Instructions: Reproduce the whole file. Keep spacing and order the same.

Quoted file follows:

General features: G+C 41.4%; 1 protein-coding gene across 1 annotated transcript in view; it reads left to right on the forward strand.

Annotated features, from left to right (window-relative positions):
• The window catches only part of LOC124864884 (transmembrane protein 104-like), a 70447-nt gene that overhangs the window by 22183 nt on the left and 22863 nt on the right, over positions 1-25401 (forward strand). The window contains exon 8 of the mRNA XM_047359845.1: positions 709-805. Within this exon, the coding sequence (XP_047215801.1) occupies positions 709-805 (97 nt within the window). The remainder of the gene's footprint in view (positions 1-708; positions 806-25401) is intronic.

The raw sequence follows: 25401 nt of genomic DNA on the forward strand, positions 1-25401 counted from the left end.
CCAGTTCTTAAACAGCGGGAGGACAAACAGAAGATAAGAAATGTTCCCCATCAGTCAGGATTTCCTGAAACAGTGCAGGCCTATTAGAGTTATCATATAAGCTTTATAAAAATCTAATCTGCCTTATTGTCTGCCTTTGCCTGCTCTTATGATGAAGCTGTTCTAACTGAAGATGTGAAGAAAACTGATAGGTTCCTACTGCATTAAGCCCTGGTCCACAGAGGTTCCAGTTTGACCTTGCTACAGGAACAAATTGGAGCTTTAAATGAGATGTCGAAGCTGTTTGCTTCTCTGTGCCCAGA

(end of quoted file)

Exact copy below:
General features: G+C 41.4%; 1 protein-coding gene across 1 annotated transcript in view; it reads left to right on the forward strand.

Annotated features, from left to right (window-relative positions):
• The window catches only part of LOC124864884 (transmembrane protein 104-like), a 70447-nt gene that overhangs the window by 22183 nt on the left and 22863 nt on the right, over positions 1-25401 (forward strand). The window contains exon 8 of the mRNA XM_047359845.1: positions 709-805. Within this exon, the coding sequence (XP_047215801.1) occupies positions 709-805 (97 nt within the window). The remainder of the gene's footprint in view (positions 1-708; positions 806-25401) is intronic.

The raw sequence follows: 25401 nt of genomic DNA on the forward strand, positions 1-25401 counted from the left end.
CCAGTTCTTAAACAGCGGGAGGACAAACAGAAGATAAGAAATGTTCCCCATCAGTCAGGATTTCCTGAAACAGTGCAGGCCTATTAGAGTTATCATATAAGCTTTATAAAAATCTAATCTGCCTTATTGTCTGCCTTTGCCTGCTCTTATGATGAAGCTGTTCTAACTGAAGATGTGAAGAAAACTGATAGGTTCCTACTGCATTAAGCCCTGGTCCACAGAGGTTCCAGTTTGACCTTGCTACAGGAACAAATTGGAGCTTTAAATGAGATGTCGAAGCTGTTTGCTTCTCTGTGCCCAGA